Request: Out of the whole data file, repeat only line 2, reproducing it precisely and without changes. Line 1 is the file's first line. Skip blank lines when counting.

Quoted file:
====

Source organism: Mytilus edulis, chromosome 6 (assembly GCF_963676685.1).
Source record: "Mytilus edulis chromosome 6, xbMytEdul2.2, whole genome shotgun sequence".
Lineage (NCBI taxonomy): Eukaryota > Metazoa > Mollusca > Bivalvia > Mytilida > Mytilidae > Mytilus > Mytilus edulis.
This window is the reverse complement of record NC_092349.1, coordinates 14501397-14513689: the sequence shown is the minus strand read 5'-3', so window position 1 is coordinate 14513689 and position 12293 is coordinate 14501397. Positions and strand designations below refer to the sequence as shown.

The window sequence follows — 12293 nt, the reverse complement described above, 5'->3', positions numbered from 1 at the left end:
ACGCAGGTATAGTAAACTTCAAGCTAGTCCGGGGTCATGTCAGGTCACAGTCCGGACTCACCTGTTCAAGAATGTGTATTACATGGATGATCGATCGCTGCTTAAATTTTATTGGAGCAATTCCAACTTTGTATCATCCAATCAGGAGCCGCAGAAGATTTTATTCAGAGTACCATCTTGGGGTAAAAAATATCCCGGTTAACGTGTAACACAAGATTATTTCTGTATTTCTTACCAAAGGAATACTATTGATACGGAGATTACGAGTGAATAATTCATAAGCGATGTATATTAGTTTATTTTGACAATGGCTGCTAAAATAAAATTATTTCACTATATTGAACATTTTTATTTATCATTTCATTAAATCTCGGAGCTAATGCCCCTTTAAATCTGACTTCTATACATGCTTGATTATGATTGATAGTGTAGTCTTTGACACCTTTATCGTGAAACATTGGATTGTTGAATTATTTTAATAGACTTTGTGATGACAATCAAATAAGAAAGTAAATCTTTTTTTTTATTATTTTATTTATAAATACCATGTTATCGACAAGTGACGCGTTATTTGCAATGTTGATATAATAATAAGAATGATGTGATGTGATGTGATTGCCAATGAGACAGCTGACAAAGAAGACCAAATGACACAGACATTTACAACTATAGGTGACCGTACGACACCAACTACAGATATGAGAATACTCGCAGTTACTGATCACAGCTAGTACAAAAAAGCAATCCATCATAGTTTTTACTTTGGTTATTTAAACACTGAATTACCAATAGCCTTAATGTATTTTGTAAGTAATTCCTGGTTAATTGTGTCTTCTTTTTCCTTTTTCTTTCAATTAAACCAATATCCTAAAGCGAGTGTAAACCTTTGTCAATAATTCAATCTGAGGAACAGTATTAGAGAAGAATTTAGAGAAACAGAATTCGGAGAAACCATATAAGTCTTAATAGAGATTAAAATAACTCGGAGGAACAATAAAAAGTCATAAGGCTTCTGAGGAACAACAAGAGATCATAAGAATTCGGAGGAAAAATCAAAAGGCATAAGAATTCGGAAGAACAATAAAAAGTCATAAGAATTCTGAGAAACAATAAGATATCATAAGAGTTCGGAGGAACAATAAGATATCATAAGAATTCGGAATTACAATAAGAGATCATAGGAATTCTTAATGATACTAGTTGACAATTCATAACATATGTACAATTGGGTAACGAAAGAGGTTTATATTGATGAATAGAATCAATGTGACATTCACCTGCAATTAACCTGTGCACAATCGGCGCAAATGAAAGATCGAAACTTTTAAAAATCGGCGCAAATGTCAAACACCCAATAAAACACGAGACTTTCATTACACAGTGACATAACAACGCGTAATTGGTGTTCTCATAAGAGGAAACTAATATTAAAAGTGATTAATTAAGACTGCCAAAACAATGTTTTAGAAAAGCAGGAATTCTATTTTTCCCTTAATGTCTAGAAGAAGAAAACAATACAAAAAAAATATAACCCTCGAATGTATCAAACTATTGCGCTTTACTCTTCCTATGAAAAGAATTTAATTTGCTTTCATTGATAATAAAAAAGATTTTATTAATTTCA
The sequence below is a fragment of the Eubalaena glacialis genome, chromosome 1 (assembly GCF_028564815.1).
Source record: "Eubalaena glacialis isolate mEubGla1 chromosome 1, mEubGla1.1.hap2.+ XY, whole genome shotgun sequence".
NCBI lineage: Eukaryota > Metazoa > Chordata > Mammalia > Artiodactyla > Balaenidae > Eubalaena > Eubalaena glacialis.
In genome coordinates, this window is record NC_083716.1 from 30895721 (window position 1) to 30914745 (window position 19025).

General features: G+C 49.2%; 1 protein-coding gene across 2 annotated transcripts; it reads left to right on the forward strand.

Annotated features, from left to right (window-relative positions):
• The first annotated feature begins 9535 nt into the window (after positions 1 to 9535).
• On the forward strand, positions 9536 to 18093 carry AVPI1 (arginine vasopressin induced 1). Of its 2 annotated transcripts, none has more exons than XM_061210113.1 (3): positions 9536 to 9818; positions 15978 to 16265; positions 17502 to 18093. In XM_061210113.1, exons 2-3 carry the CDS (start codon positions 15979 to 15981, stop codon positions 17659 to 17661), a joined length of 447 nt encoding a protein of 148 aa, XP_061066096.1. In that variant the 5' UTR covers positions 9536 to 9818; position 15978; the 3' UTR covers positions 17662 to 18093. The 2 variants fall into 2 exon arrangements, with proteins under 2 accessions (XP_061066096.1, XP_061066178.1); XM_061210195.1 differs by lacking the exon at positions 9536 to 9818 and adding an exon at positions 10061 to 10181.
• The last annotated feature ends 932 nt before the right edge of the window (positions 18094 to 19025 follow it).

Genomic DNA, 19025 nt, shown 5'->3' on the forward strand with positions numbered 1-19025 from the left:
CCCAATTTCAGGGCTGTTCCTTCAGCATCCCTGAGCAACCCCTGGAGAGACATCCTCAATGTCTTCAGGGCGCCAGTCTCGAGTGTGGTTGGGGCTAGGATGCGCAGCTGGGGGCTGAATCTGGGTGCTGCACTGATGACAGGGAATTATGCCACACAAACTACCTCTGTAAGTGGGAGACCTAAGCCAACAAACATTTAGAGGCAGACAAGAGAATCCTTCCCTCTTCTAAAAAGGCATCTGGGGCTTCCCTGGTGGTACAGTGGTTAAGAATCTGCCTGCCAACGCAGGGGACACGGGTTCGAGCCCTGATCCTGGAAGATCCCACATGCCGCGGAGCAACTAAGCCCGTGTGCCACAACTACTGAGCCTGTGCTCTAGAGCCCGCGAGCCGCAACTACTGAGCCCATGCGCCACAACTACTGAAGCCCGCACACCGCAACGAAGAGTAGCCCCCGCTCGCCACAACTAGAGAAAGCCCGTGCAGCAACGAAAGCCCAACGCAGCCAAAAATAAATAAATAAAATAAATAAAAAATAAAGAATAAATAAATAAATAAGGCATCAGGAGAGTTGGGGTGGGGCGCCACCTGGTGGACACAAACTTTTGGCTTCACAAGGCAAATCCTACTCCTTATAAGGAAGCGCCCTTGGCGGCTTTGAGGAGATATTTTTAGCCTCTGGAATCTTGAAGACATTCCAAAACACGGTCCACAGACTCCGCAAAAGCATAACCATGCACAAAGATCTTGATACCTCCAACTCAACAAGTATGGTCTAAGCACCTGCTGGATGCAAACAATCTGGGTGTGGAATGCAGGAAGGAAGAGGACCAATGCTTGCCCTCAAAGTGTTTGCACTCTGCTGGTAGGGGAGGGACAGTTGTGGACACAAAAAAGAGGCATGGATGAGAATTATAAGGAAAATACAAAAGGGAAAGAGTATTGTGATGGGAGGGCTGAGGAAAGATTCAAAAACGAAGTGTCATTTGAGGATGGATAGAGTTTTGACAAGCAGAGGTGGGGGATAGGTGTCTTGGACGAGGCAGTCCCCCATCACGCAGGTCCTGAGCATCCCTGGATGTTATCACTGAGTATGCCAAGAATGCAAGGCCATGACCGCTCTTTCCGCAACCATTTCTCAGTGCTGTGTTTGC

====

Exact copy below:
Source record: "Mytilus edulis chromosome 6, xbMytEdul2.2, whole genome shotgun sequence".